The St. Michael City Council heard of the potential to save nearly $2 million in energy costs.
Community Development Director introduced Gordy Simanton of SolarStone Partners to explain solar garden subscriptions.
Simanton reviewed a list of public entities in the state that have already subscribed to the solar gardens.
During the past 12 years, he noted that Xcel Energy’s rates have increased an average of 4.5 percent per year. Based on projecting Xcel rates to increase 3.5 percent per year for the next 25 years, he said St. Michael could save $1.9 million in those 25 years by subscribing to solar energy.
Councilor Keith Wettschreck asked about business subsidies available for solar energy, and Simanton said developers don’t receive subsidies, but that they can take advantage of 30 percent savings through 2019.
It was noted there is no provision in the subscription contract if Xcel’s rates decrease during the 25 years, which would be the main risk associated with solar energy. Some organizations thus have concerns about entering into such a lengthy contract.
Simanton said there are termination fees detailed in the contract should the subscriber cancel the subscription prior to 25 years.
The council also asked about capital (repair/maintenance) costs associated with solar gardens, and Simanton said each garden operator is contractually obligated to provide a certain amount of energy to Xcel, but that the energy subscribers are not responsible for capital costs or maintenance fees associated with the solar garden.
Staff said St. Michael could purchase subscriptions from multiple solar providers if desired.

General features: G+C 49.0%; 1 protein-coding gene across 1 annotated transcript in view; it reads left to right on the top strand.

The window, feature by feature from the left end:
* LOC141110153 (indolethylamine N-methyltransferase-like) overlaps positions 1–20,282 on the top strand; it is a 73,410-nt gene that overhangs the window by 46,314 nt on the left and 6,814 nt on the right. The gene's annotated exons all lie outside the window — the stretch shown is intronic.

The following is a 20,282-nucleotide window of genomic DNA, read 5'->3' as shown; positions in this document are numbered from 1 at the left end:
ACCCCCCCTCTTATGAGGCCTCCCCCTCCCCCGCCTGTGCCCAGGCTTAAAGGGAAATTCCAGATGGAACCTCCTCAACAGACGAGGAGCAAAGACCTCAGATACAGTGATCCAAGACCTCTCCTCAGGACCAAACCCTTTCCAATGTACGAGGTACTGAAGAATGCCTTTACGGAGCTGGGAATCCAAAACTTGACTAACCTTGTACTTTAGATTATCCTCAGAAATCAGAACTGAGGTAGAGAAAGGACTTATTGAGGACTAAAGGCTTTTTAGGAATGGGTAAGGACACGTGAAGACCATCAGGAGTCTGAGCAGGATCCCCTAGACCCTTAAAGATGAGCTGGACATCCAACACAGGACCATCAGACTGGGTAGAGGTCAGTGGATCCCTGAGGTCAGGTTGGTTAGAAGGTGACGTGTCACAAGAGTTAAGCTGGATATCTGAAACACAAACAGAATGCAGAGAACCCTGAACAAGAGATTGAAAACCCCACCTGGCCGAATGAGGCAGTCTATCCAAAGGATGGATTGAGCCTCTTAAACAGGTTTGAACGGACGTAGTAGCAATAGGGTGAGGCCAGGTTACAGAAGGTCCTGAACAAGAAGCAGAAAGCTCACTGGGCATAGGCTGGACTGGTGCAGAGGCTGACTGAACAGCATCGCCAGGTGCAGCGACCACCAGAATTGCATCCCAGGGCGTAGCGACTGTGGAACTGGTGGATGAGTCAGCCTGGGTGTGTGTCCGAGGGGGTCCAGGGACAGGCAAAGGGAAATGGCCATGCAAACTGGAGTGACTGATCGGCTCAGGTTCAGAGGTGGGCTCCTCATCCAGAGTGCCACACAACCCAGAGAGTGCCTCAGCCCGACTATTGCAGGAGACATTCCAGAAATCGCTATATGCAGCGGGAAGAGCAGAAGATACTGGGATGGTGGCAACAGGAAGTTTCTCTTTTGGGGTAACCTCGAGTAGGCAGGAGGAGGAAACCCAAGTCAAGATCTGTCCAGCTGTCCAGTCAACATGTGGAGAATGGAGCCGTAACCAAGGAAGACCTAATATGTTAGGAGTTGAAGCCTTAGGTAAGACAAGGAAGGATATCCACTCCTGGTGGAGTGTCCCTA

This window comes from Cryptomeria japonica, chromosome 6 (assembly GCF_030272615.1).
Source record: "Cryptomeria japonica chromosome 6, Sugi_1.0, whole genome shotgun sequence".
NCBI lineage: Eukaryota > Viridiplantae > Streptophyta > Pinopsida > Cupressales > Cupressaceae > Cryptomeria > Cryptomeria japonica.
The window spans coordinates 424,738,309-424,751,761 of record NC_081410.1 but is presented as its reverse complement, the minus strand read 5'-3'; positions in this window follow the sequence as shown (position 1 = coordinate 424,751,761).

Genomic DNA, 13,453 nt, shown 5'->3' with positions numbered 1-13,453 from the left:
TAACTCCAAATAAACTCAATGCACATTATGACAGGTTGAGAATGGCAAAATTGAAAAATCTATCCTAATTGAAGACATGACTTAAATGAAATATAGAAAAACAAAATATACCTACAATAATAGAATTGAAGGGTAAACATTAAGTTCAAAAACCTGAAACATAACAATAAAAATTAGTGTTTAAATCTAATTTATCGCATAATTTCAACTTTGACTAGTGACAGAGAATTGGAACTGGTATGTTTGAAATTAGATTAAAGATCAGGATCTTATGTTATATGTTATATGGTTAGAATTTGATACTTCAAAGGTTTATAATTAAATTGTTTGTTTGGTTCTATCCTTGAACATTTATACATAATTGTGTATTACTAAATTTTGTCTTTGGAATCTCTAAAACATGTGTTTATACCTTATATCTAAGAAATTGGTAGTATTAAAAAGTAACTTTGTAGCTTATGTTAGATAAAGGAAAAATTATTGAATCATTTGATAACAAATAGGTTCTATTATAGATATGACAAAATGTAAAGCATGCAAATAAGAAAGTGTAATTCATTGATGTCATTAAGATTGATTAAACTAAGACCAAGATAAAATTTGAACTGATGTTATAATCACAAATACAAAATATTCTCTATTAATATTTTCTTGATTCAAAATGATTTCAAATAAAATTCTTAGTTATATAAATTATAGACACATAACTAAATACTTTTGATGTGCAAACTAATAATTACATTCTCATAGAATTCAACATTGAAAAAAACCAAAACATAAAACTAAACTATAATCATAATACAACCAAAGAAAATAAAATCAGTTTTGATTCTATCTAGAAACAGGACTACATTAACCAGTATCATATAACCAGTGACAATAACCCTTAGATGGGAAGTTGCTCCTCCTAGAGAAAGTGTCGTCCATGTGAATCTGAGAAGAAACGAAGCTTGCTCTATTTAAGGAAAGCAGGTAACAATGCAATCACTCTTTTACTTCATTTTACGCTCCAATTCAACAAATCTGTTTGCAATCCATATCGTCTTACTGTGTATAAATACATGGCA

Mayor Kevin Kasel and councilors Cody Gulick, Matt Kammann, Nadine Schoen and Wettschreck thanked Simanton for the information and suggested discussing the matter at a future council work session before soliciting bids from various solar energy companies.
In other action, the council:
HEARD from Mayor Kasel regarding the STMA Ice Arena expansion project for a second sheet of ice. He recommended the council review the costs and proposed agreement at a work session. Despite some concerns with the agreement, Kasel feels it will be overall financially advantageous for the city long-term to be a partner with Albertville and the school district (the cities and school district co-own the facility).
HEARD from Terry Beaudry of the SOAR Performing Arts. SOAR (St. Michael, Otsego, Albertville, Rogers) started with 35 students and one performance yearly to now more than 100 students and seven performances throughout the year. Beaudry said he appreciates the space in St. Michael to rent and that they are looking for more space to grow.
HEARD that the Black Market Soccer group recently gave an $800 donation to the city for the use of soccer fields. Community Development Director Bot explained Black Market started from a mom who wanted to offer a more affordable soccer program in the area. The first year started with 34 kids and it is now up to 243 kids. He acknowledged the donation, saying it is appreciated since the city does spend time and resources maintaining the fields for use.